After 12 days of evidence, argument and intense debate, the Middlemoor Wind Farm Public Inquiry has finally closed.
But it didn’t end smoothly, with an unexpected application for costs made by Save Northumberland’s Environment advocate Tina Douglass against applicant npower renewables.
She told inspector Alan Novitzky that npower could have avoided a public inquiry altogether – because the firm knows it can’t overcome Ministry of Defence objections.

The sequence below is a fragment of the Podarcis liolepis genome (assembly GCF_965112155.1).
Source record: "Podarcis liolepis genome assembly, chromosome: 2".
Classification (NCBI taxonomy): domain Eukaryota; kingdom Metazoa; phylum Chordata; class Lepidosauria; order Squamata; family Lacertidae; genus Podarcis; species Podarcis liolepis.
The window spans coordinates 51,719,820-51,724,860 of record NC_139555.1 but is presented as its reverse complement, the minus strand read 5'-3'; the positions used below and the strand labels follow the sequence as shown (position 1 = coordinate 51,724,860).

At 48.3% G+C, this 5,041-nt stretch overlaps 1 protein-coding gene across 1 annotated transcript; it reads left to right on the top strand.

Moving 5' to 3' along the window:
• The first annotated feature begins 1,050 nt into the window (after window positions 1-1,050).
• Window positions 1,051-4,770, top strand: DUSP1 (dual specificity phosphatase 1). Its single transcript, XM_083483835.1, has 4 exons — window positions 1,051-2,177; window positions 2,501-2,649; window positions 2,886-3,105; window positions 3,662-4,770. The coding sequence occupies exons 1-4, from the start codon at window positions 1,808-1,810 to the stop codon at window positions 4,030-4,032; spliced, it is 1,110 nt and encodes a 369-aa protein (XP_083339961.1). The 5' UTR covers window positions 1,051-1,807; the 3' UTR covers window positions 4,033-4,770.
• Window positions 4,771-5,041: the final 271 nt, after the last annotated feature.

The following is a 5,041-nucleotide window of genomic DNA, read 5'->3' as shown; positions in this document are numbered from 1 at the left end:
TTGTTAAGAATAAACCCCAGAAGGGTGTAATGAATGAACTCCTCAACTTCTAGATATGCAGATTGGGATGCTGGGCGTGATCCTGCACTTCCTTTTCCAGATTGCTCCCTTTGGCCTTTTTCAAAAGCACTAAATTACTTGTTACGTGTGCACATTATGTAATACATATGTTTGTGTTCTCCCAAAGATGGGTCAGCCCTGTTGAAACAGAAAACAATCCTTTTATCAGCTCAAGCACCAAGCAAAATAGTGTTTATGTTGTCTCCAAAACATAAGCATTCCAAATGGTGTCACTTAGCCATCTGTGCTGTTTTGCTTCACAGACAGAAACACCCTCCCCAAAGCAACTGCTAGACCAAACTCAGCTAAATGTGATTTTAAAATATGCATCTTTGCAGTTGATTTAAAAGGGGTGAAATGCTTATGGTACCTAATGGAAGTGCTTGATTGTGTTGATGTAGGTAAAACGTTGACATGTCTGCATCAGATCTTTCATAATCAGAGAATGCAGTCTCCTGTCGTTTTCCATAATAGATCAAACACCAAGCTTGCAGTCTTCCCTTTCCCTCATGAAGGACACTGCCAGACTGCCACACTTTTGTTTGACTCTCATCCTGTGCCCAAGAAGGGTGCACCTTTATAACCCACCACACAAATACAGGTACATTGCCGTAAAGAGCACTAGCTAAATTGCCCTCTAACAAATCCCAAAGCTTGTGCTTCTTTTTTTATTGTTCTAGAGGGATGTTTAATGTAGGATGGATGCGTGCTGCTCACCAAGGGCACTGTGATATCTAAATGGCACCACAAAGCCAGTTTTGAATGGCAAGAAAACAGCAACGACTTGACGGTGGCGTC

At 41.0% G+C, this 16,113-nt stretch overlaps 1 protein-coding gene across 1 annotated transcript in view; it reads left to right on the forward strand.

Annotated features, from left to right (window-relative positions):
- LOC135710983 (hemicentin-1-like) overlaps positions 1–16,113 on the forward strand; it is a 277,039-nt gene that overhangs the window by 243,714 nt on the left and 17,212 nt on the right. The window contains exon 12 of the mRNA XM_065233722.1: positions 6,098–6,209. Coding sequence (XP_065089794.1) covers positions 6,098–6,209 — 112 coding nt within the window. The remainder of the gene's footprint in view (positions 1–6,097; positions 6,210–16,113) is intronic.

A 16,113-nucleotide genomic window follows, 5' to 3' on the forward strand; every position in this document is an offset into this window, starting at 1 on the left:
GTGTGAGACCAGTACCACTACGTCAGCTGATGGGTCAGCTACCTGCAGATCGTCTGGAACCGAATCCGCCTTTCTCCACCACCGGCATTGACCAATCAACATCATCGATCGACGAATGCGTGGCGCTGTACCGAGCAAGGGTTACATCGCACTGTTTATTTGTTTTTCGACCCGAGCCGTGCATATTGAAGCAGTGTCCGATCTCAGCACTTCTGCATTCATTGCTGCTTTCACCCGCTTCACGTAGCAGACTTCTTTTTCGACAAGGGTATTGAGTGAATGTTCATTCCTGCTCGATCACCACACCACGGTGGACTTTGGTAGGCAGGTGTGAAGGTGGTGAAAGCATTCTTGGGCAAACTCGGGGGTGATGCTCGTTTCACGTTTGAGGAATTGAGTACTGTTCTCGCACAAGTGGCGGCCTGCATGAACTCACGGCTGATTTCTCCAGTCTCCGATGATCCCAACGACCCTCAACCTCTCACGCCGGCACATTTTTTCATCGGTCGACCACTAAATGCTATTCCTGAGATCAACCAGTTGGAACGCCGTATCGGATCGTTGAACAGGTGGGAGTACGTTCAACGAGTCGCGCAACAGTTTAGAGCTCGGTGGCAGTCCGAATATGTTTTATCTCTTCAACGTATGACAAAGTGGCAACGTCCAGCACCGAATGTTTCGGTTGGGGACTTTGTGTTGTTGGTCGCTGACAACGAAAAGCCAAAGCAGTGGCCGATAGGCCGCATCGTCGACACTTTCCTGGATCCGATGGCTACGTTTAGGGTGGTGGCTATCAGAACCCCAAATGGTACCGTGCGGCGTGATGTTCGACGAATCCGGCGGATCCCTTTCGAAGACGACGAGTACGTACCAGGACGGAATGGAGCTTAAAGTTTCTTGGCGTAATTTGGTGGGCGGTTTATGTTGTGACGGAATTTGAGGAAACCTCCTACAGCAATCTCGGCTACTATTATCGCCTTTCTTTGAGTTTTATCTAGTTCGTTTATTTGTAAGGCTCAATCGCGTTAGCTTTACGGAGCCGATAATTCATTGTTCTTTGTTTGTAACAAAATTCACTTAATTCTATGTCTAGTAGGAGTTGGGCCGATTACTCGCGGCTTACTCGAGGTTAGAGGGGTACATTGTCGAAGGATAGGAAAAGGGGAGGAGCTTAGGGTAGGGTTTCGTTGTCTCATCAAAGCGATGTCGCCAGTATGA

Npower complained that the MoD made late representations to the inquiry, where it claimed that the 18 turbines will effectively blind their radar at RAF Brizlee Wood.
Ms Douglass, however, said the military’s concerns had been known for at least two years.
She said: “Substantial costs have been incurred by my client, which could have been avoided if the applicant had acknowledged the MoD’s very serious objections.”
Npower advocate Marcus Trinick said he would “strenuously resist” the application on behalf of the company.
3 December 2007
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